Photo: Mosquito. Credit: NSF/Wikipedia.
It's 2001 in Myanmar (formerly known as Burma), a country in Southeast Asia. Almost 200 people have died, and more than 15,000 are ill--all having contracted dengue fever.
Dengue is a disease transmitted by mosquitoes and caused by four types of dengue virus. Infection may not result in symptoms, or may cause mild, flu-like illness--or hemorrhagic fever.
Dengue virus infects some 50-100 million people annually in Southeast Asia, South America and parts of the United States.
In 1998, a pandemic of dengue resulted in 1.2 million cases of dengue hemorrhagic fever in 56 countries.
In Myanmar, dengue is endemic. The disease has occurred there in three- to five-year cycles since the first recorded outbreak in 1970. Each one has been more deadly.
What caused the widespread infection in Myanmar in 2001, a disease that resulted from one type of dengue virus, DENV-1? For more than a decade, researchers have been working to solve the puzzle.
All viruses not created equal
Could the DENV-1 in Myanmar have been different in some way, perhaps "defective"?
Defective viruses result from genetic mutations or deletions that eliminate essential functions. They're generated in viruses with high mutation rates, but were believed to be unimportant.
But it now appears that defective viruses may be able to play a critical role in the spread of disease.
In a paper published this week in the journal PLoS Pathogens, scientists funded by the National Science Foundation (NSF) report a significant link between one such defective virus and the high rate of transmission of DENV-1 in Myanmar in 2001.
"The idea has always been that defective viruses are either meaningless or detrimental," says James Lloyd-Smith, an ecologist and evolutionary biologist at University of California, Los Angeles.
"We've found the opposite--that the defective virus is actually helping the normal, functional virus. It's bizarre and hard to believe, but the data are the data."
"We've shown that the defective virus not only goes with the normal virus, but increases the transmission of that virus," says scientist Ruian Ke, also of UCLA.
While defective viruses can't complete their life cycle on their own, if they're able to get into the same cell with a non-defective virus, they can "hitch-hike" with the non-defective one and propagate.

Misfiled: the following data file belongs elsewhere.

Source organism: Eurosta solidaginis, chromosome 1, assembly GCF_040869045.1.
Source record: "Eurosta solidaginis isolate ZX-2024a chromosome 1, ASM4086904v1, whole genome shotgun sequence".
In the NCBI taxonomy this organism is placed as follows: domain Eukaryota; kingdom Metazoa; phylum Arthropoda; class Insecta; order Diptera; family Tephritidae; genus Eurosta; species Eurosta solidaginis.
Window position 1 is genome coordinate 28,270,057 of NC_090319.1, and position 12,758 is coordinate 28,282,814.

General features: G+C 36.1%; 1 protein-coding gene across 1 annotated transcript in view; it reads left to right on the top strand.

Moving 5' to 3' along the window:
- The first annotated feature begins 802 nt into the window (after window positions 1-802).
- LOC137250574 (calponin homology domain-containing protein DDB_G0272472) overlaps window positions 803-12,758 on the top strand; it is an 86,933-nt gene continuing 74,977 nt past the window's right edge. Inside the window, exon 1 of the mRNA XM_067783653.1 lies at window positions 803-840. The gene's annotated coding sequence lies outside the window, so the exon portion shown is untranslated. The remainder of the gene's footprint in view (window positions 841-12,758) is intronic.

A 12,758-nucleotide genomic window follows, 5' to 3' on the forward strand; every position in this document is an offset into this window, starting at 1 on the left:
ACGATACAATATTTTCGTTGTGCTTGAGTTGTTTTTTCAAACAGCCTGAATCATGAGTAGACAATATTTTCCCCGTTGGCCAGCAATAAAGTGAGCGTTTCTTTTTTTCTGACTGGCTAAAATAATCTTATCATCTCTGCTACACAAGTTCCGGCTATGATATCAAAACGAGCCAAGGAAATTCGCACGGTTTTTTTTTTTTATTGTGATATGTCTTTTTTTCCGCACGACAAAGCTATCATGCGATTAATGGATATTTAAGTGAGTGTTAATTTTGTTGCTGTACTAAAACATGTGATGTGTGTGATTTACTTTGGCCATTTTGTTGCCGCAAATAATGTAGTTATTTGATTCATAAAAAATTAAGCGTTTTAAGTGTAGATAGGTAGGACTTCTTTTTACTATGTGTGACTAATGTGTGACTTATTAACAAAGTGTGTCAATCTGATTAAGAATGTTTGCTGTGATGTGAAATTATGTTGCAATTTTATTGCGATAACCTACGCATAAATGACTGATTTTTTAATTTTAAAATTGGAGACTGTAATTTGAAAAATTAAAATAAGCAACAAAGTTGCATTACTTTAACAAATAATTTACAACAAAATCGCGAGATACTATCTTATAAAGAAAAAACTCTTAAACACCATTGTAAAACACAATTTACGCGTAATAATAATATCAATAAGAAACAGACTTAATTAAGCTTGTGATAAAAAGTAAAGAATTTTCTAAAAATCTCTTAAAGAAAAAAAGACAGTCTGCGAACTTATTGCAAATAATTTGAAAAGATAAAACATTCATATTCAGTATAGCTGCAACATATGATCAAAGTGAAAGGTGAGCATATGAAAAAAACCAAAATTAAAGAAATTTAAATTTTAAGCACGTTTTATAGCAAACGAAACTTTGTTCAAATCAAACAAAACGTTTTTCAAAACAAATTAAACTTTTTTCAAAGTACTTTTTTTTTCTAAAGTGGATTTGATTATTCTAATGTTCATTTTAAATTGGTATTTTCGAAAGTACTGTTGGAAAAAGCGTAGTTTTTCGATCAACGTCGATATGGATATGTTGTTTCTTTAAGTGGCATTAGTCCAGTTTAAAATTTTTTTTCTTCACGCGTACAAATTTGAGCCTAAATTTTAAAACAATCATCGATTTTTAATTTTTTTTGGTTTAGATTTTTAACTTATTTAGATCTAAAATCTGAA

Deadly outbreak of DENV-1
The research team--James Lloyd-Smith; Ruian Ke; John Aaskov, a virologist at Queensland University of Technology in Brisbane, Australia; and Edward Holmes, a biologist at the University of Sydney--found that the presence of a defective DENV-1 virus may have led to a spike in dengue fever cases in Myanmar during 2001-2002.
"The causes of epidemics are much more complicated than we thought," says Sam Scheiner, NSF program director for the joint NSF-National Institutes of Health Ecology and Evolution of Infectious Diseases (EEID) Program. At NSF, EEID is funded by the Directorates for Biological Sciences and Geosciences.
In addition to EEID, the research was supported by NSF's Advancing Theory in Biology Program.
"Pathogens can depend on the presence of other microbial species or, as in this case, other varieties of the same species," says Scheiner. "Understanding these interactions is critical for predicting when the next epidemic might occur--and how to prevent it."
In the study, Ke designed a mathematical model to learn how the defective DENV-1 virus interacted with the normal virus.
Aaskov and Holmes collected genetic sequences from the defective viruses from 15 people sampled over an 18-month period in Myanmar. All were infected with DENV-1 virus; nine were also infected with the defective version.
Ke discovered that the lineage of defective viruses emerged between June 1998 and February 2001; it spread through the population until at least 2002.
The following year, the lineage appeared in the South Pacific island of New Caledonia, carried there by a mosquito or a person.